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The risks of investment treaties for the Colombian people

4 March, 2020Colombia is one of the 10 countries of Latin America and the Caribbean with the largest number of claims filed by foreign investors, amounting to billions of dollars.

According to a report by the Transnational Institute (TNI), from 2016 to 2019, foreign investors filed 13 claims against Colombia before international arbitral tribunals. These tribunals decide on what is most important, private profits or the public interest.

So far, only one of the 13 claims has been settled; a claim brought by Glencore, in 2016, in which the court ordered Colombia to pay US$19 million.

Bilateral investment treaties (BITs) are usually tied to Investor-State Dispute Settlement (ISDS), a mechanism through which companies are able to sue a government deemed to have taken measures that harm their profits.

The Colombian government has concluded six BITs. It has also started the accession process to become a party to the Energy Charter Treaty (ECT), considered the most dangerous investment protection treaty in the world. The ECT grants foreign investors in the energy sector extensive rights to directly sue states in international tribunals.

“In the case of Colombia, treaties such as the ECT could prevent the development of energy policies crucial to the transition from polluting to renewable energies. Worker involvement in trade agreement and treaty negotiations is urgently needed to ensure sustainable industry and a sustainable future with decent work,”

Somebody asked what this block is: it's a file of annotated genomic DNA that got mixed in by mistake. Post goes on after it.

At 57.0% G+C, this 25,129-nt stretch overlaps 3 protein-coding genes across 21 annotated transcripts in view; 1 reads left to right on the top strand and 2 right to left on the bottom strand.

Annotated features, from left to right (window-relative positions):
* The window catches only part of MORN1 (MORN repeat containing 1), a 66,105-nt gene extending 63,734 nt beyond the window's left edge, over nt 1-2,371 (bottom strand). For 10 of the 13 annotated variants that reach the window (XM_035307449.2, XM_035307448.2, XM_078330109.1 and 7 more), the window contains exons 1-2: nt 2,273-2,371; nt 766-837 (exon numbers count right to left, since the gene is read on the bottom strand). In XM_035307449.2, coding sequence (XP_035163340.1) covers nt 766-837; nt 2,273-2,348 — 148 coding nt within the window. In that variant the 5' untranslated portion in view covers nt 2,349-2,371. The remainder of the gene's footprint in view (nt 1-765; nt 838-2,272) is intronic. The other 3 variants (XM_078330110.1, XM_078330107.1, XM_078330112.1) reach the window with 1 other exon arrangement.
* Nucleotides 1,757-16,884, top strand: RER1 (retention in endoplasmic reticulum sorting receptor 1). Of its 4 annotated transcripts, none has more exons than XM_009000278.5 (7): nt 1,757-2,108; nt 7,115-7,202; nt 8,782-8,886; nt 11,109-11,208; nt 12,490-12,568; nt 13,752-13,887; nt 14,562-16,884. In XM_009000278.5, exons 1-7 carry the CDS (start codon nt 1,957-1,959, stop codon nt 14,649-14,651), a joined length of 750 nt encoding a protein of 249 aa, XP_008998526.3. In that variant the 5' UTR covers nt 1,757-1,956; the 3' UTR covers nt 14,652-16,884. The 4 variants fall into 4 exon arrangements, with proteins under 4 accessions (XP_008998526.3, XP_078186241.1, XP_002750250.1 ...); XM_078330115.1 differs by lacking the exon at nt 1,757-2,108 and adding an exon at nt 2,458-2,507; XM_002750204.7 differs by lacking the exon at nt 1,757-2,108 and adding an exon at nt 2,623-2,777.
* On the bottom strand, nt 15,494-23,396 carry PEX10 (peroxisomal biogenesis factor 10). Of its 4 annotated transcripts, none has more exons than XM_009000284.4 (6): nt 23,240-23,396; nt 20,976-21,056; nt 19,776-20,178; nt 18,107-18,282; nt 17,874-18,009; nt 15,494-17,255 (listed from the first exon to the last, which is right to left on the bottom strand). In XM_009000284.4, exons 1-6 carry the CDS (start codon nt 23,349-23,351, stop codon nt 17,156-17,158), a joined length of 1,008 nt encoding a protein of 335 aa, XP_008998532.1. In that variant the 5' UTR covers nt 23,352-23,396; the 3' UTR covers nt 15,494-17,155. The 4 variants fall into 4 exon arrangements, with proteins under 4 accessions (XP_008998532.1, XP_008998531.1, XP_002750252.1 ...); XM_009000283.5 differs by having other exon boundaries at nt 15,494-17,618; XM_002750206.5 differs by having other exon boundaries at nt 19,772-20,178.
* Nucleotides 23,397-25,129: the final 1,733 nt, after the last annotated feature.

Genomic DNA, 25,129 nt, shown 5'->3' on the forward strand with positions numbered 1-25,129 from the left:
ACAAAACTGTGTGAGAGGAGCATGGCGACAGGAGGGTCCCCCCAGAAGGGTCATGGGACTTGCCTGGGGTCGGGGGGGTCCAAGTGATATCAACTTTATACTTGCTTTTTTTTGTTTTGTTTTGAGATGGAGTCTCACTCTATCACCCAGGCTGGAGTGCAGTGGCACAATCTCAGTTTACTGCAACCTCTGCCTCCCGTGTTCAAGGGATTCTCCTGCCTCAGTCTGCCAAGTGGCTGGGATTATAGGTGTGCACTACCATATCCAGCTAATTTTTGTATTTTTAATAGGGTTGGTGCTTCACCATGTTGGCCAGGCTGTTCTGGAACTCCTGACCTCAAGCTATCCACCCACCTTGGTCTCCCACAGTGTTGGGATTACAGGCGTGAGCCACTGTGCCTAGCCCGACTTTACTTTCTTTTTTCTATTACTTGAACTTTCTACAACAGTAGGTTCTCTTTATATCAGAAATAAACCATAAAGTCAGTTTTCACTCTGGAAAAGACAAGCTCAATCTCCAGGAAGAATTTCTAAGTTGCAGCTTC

says IndustriALL’s regional secretary, Marino Vani.

“Our Colombian affiliates are participating in the broad-based mining and energy dialogue (Mesa Minero Energética), which has started to tackle this issue. Debating this matter is of strategic and vital importance.”

Colombia is not the only country in the region facing this challenge. Latin America and the Caribbean currently have the highest number of BITs, many of which were not the subject of consensus building and negotiation processes.

The region’s countries are also among those facing the most ISDS claims. The TNI, for example, reports that 267 cases have been filed against governments in the region, representing a third of all claims globally. The investor benefited from the outcome in 70 per cent of the 152 cases settled.

In 2018, IndustriALL’s Executive Committee adopted a global action plan for fair international trade and industrial policy, to encourage its affiliates around the world to play a role in the negotiation of multilateral trade agreements and treaties.

IndustriALL’s trade union representatives in Latin America and the Caribbean have adopted a regional action plan to put the global guidelines into practice. They have resolved to oppose ISDS provisions in all trade and investment agreements. They will urge their respective governments to withdraw from investment agreements with ISDS provisions and rewrite investment rules, with a view to promoting sustainable development.